Women's March leader visits graves of fellow activists

File: Government's official Women's Day celebrations will be hosted in the Western Cape this year.

File: Government's official Women's Day celebrations will be hosted in the Western Cape this year.

JOHANNESBURG – The last surviving leader of the 1956 Women&39;s March, Sophia Williams-De Bruyn, has visited the graves of her fellow activists.

On August 9, 1956, 20,000 women marched to the Union Buildings in Pretoria, to protest against pass laws.

Williams-De Bruyn urged women to continue the fight for justice.

She described the day she marched on the frontlines, aged only 18. “We were not sure whether we were going to get arrested. But we didn’t think about fear. They say there is safety in numbers. When you are busy and your mind is occupied with the matter at hand, you don’t think about danger," she said.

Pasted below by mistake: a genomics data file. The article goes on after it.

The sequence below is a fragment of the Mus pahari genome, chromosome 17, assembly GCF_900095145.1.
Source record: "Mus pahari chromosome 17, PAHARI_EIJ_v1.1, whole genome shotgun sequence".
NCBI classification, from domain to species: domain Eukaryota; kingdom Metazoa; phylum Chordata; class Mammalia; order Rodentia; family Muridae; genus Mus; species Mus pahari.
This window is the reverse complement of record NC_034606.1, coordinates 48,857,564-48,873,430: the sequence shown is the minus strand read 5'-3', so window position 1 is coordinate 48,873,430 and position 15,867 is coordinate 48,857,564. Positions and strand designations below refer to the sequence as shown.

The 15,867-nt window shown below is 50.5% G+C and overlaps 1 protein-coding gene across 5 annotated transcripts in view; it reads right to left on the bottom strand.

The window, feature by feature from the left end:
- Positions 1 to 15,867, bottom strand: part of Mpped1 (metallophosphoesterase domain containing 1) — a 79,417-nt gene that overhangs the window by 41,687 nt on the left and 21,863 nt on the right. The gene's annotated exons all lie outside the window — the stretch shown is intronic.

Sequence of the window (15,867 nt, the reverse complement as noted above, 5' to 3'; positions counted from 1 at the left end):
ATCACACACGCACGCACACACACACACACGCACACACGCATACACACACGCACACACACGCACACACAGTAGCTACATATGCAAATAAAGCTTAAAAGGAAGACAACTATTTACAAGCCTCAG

Williams-De Bruyn led the march with Lilian Ngoyi, Helen Joseph, Rahima Moosa and Albertina Sisulu.

Rita Ndzanga, one of the 1956 protesters, explained: “We had to put on our overalls and pretend we are going to work because we are afraid of the police (sic). But we managed to get there and we said &39;wathint&39; abafazi, wathint&39; Iimbokodo&39;.” ("You strike a woman, you strike a rock.")